Swedenborg is situated in theology as probably the foremost figure in history who achieved equal recognition for accomplishments in science and theology. As far as I am aware, Swedenborg stands in a company of four major scientist-theologians, the other three being Carl Jung and Albert Schweitzer (who were also physicians), and Teilhard de Chardin (also a paleontologist), none of whom had broad scientific knowledge, and none of whom published seriously in the hard sciences. If we include the pre-modern scientific period, we could toss in Paracelsus.

The point is that rarely has history produced a mind capable of traveling with the front rank into the deepest understandings of both material science and spiritual faith. Swedenborg's ultimate understanding of both became thoroughly interdependent, so that technology became inherently spiritual, and faith became inherently lawful and orderly. In a very real sense, Swedenborgian theology begins with an embrace of technology, not as a goal, but as a means and a by-product of divine expression.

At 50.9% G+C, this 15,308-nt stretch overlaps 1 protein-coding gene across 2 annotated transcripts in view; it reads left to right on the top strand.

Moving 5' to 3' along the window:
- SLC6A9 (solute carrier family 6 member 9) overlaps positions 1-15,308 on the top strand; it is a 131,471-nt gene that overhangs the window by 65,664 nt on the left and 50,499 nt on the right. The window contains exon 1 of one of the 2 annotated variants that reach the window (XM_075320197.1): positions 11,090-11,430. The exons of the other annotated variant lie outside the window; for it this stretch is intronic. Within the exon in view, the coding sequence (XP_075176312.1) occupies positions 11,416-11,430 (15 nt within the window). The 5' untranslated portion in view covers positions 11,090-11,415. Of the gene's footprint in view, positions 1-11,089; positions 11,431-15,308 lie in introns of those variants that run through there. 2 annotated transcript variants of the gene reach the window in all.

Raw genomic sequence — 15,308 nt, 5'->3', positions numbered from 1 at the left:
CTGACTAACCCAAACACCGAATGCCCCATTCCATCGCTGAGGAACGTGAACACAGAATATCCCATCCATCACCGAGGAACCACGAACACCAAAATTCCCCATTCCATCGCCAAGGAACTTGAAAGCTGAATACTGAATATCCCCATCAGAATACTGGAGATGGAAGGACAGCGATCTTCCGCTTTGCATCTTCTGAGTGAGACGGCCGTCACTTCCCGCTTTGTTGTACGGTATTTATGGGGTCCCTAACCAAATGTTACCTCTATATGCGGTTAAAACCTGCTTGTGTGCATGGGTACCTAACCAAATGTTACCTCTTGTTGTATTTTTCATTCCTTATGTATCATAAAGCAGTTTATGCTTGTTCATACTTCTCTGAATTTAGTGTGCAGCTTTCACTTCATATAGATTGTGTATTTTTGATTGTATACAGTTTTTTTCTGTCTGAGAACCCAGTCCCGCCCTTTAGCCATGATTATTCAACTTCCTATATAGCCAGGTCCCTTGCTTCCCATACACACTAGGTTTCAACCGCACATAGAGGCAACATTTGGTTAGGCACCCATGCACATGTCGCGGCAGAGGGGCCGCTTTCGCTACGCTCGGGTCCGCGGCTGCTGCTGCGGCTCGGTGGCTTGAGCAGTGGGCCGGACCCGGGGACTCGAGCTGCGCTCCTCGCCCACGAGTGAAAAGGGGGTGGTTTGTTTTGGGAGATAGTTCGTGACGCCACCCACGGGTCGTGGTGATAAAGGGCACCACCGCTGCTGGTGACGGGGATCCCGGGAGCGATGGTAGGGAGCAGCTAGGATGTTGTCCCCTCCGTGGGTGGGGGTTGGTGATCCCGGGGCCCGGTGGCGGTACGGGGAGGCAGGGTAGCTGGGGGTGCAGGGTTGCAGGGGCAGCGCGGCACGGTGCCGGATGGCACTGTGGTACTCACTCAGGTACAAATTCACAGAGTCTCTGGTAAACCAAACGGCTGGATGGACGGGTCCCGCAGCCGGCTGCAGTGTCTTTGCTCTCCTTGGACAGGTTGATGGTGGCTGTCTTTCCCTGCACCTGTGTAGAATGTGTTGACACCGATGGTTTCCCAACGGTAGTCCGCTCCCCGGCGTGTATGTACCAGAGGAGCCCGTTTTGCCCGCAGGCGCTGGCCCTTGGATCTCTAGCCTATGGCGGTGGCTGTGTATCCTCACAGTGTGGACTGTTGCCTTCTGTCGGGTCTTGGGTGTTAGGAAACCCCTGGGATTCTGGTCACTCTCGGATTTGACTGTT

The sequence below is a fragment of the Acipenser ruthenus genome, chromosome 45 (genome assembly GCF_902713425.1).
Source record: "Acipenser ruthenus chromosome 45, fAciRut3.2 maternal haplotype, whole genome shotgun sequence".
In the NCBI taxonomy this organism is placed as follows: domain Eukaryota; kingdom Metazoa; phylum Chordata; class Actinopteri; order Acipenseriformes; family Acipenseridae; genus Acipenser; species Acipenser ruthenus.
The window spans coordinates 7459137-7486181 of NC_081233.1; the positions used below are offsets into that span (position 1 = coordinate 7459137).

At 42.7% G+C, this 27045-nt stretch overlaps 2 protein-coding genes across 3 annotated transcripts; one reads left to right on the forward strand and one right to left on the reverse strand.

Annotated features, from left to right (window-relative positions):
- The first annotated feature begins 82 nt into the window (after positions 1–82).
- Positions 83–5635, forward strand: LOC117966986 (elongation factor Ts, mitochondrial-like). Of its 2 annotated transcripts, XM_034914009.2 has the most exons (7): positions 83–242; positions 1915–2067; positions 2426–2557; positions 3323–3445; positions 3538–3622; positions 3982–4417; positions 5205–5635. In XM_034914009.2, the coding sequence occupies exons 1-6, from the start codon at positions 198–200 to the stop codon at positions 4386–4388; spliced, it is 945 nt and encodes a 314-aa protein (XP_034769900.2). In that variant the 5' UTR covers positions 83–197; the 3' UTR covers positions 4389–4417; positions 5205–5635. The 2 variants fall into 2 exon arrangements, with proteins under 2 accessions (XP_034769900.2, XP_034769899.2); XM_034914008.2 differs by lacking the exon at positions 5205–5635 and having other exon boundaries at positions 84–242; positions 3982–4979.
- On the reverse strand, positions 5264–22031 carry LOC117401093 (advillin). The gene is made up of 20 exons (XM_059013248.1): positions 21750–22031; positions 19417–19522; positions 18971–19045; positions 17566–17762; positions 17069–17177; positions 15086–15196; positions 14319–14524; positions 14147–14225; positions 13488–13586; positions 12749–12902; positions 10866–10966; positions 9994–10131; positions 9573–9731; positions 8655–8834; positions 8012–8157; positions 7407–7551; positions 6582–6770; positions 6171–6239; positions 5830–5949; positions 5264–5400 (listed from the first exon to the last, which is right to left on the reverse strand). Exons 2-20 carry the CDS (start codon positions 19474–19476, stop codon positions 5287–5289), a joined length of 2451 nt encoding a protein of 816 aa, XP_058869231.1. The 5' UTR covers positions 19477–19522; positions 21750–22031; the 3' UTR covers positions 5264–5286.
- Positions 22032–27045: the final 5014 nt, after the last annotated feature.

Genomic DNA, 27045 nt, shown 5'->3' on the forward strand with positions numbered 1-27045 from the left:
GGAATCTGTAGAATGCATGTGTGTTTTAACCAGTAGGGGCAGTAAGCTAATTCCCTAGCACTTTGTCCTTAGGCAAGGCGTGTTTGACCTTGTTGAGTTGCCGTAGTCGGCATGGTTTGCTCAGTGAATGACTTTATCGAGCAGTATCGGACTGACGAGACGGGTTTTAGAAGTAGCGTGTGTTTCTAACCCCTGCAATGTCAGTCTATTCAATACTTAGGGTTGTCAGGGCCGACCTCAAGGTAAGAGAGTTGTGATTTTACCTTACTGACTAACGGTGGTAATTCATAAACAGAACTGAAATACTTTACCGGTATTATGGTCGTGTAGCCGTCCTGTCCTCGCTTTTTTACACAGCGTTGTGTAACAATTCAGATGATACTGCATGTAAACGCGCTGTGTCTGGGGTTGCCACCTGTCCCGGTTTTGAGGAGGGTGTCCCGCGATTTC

Let's examine some common examples from our everyday life and see how they match up with Swedenborg's theology, which states that as the new age progresses, experiences in the natural world will more nearly mirror conditions of life in the spiritual world. Has this proven to be true?

Let's begin with an easy and very commonly cited example. Swedenborg describes life in the spiritual realms as existing in an environment where space is no impediment to communication. When angels wish to speak with another angel, no matter where they happen to be, they are instantly in the presence of that other, if the desire is mutual. In Swedenborg's day, no matter how much money you had or how much power was at your disposal, if you wanted to communicate with someone three thousand miles away, it took weeks. Now, with the advent of telecommunications, nearly anyone can speak nearly instantly with others who are continents away. Via technology, our freedom to communicate is more and more mirroring the freedom of thought and personality movement in the spiritual realms.